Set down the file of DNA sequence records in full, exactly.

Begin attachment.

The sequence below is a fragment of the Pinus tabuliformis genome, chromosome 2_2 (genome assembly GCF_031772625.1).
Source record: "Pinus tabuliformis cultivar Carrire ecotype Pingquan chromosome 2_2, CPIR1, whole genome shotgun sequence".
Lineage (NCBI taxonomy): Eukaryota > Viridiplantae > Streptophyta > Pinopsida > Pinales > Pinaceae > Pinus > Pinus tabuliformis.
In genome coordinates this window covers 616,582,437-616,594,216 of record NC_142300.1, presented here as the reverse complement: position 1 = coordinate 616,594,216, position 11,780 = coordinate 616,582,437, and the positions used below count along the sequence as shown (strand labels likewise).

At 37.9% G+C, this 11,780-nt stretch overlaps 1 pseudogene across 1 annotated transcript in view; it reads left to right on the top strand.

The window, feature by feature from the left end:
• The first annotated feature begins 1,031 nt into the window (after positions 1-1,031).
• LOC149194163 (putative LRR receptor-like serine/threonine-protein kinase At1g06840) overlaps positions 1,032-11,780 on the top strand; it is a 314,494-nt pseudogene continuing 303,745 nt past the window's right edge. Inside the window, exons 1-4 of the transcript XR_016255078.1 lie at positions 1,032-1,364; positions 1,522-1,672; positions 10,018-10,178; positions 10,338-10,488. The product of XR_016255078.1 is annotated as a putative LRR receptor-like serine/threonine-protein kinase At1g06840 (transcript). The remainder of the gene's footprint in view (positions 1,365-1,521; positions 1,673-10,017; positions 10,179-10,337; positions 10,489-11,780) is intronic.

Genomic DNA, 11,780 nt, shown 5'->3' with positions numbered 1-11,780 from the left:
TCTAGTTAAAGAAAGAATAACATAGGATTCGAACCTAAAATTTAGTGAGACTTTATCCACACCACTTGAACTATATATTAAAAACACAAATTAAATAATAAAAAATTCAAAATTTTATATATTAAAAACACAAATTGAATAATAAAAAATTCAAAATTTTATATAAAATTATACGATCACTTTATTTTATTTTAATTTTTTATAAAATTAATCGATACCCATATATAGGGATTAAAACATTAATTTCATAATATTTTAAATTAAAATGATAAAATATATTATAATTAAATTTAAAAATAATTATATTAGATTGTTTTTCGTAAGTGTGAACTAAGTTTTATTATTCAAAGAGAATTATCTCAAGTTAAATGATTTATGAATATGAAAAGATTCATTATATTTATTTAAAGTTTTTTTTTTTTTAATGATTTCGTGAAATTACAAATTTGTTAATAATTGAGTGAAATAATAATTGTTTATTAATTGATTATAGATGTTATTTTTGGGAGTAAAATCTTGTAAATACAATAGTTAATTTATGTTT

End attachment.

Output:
The sequence below is a fragment of the Pinus tabuliformis genome, chromosome 2_2 (genome assembly GCF_031772625.1).
Source record: "Pinus tabuliformis cultivar Carrire ecotype Pingquan chromosome 2_2, CPIR1, whole genome shotgun sequence".
Lineage (NCBI taxonomy): Eukaryota > Viridiplantae > Streptophyta > Pinopsida > Pinales > Pinaceae > Pinus > Pinus tabuliformis.
In genome coordinates this window covers 616,582,437-616,594,216 of record NC_142300.1, presented here as the reverse complement: position 1 = coordinate 616,594,216, position 11,780 = coordinate 616,582,437, and the positions used below count along the sequence as shown (strand labels likewise).

At 37.9% G+C, this 11,780-nt stretch overlaps 1 pseudogene across 1 annotated transcript in view; it reads left to right on the top strand.

The window, feature by feature from the left end:
• The first annotated feature begins 1,031 nt into the window (after positions 1-1,031).
• LOC149194163 (putative LRR receptor-like serine/threonine-protein kinase At1g06840) overlaps positions 1,032-11,780 on the top strand; it is a 314,494-nt pseudogene continuing 303,745 nt past the window's right edge. Inside the window, exons 1-4 of the transcript XR_016255078.1 lie at positions 1,032-1,364; positions 1,522-1,672; positions 10,018-10,178; positions 10,338-10,488. The product of XR_016255078.1 is annotated as a putative LRR receptor-like serine/threonine-protein kinase At1g06840 (transcript). The remainder of the gene's footprint in view (positions 1,365-1,521; positions 1,673-10,017; positions 10,179-10,337; positions 10,489-11,780) is intronic.

Genomic DNA, 11,780 nt, shown 5'->3' with positions numbered 1-11,780 from the left:
TCTAGTTAAAGAAAGAATAACATAGGATTCGAACCTAAAATTTAGTGAGACTTTATCCACACCACTTGAACTATATATTAAAAACACAAATTAAATAATAAAAAATTCAAAATTTTATATATTAAAAACACAAATTGAATAATAAAAAATTCAAAATTTTATATAAAATTATACGATCACTTTATTTTATTTTAATTTTTTATAAAATTAATCGATACCCATATATAGGGATTAAAACATTAATTTCATAATATTTTAAATTAAAATGATAAAATATATTATAATTAAATTTAAAAATAATTATATTAGATTGTTTTTCGTAAGTGTGAACTAAGTTTTATTATTCAAAGAGAATTATCTCAAGTTAAATGATTTATGAATATGAAAAGATTCATTATATTTATTTAAAGTTTTTTTTTTTTTAATGATTTCGTGAAATTACAAATTTGTTAATAATTGAGTGAAATAATAATTGTTTATTAATTGATTATAGATGTTATTTTTGGGAGTAAAATCTTGTAAATACAATAGTTAATTTATGTTT